US art titan Gagosian takes on Paris
One of the world's most powerful art dealers, Larry Gagosian, opened a new outpost in his empire Tuesday with a gallery in Paris -- a sign, he says, of a rejuvenation of France's modern art scene.
Gagosian, who represents some of the giants of modern and contemporary art in New York, Los Angeles and London, said the new gallery, near the Champs Elysees avenue, was a sign that Paris's flagging art market was picking up.
Paris "is reclaiming its position within the international art circuit through its high quality museum exhibitions and a growing art market," said the 65-year-old, who rarely speaks to journalists, in a statement.
"We always wanted a gallery here," one of the Paris venue's directors, Serena Cattaneo, told AFP at Tuesday's opening, standing by five bright green and orange abstract canvases by US artist Cy Twombly.
The opening coincides with the yearly FIAC contemporary art fair, one of the top events on the European art calendar, which opens to the public on Thursday.
"There have been a lot of changes in Paris in recent years which have shown it is possible to exhibit modern art here," she added, citing projects at the Palace of Versailles and the Louvre museum, and the rise of FIAC.
Twombly painted a ceiling in the Louvre which was unveiled this year and Versailles has caused controversy by hosting outlandish installations by contemporary artists such as Takashi Murakami in the palace's historic halls.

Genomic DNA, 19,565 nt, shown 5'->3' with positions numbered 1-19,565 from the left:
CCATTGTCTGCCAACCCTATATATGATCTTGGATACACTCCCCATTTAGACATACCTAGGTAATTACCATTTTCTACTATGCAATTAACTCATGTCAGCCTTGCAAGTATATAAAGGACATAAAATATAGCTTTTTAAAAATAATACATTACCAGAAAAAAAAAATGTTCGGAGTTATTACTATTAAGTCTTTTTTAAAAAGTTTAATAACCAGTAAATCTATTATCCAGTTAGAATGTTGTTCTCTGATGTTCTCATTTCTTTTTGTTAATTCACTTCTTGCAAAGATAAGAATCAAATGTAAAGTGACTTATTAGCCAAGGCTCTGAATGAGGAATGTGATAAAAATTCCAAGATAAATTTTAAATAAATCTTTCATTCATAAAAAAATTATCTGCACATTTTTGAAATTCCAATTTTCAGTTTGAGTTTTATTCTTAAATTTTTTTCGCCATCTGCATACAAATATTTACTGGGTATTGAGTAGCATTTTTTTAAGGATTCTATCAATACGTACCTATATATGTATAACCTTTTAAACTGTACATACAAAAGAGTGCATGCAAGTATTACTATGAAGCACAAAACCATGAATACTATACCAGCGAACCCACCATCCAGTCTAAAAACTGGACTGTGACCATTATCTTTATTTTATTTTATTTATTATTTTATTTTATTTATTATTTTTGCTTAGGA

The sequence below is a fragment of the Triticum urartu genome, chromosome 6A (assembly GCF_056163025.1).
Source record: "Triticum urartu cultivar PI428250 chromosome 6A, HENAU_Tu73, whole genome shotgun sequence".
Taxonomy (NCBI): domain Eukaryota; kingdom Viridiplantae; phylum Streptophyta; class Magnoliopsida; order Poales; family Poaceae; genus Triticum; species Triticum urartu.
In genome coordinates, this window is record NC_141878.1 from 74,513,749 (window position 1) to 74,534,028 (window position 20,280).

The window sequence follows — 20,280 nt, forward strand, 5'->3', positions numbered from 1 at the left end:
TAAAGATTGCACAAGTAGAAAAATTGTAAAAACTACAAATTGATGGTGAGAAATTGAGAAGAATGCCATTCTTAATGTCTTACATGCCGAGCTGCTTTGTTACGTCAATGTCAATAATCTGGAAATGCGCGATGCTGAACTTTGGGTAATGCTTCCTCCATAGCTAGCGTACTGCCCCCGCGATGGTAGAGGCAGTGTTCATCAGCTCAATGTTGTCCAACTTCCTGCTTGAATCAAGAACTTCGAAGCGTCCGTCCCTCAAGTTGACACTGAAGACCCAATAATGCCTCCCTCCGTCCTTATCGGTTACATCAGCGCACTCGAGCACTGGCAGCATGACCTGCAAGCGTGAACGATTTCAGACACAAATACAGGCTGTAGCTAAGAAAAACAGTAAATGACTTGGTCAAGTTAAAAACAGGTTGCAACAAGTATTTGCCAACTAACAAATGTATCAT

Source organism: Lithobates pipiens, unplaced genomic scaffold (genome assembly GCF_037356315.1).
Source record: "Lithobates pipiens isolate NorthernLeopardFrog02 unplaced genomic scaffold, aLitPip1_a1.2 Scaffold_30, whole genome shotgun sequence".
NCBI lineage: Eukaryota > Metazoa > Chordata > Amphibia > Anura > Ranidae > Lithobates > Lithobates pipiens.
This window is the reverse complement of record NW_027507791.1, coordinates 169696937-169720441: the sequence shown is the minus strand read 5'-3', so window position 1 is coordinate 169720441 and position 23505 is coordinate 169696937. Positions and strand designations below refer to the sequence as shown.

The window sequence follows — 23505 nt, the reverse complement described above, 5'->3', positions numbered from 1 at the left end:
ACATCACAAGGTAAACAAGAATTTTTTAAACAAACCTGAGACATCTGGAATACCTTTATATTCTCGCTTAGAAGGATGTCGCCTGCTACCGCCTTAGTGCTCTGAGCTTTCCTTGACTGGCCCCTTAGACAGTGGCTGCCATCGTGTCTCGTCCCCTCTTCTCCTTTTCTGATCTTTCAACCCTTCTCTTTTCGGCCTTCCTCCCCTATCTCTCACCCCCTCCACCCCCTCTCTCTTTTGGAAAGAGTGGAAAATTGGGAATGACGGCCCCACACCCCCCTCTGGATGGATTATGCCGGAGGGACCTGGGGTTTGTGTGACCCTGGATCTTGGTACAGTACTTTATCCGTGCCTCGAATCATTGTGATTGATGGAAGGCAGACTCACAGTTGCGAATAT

The Paris gallery, designed by French architect Jean-François Bodin and London studio Caruso St John, opened with a show of work by French designer and architect Jean Prouve upstairs from paintings and four sculptures by Twombly.
Paris was the heart of the art world for much of 20th century, but France currently has a fraction of the world market, says Georgina Adam, a market specialist at London-based journal The Art Newspaper.
She said Gagosian was likely drawn to Paris not so much by the revival of contemporary art in France as by the presence of rich art collectors such as Francois Pinault, the head of retail group PPR.
"It's all about the big rich names. There are several very rich collectors in Paris so I imagine he wanted to have a gallery on their doorstep," she told AFP.
ArtReview magazine this year ranked the silver-haired Gagosian as the most powerful figure in the art world.
France's culture Minister Frederic Mitterrand presented him on Monday with the Legion of Honour, France's highest civil honour, a spokeswoman for the launch said.
Gagosian directors refused to say how much money would change hands in the new gallery. Auction house Christie's sold a 2004 Twombly painting for 2.5 million pounds (2.8 million euros, 3.9 million dollars) in London in June.
© 2010 AFP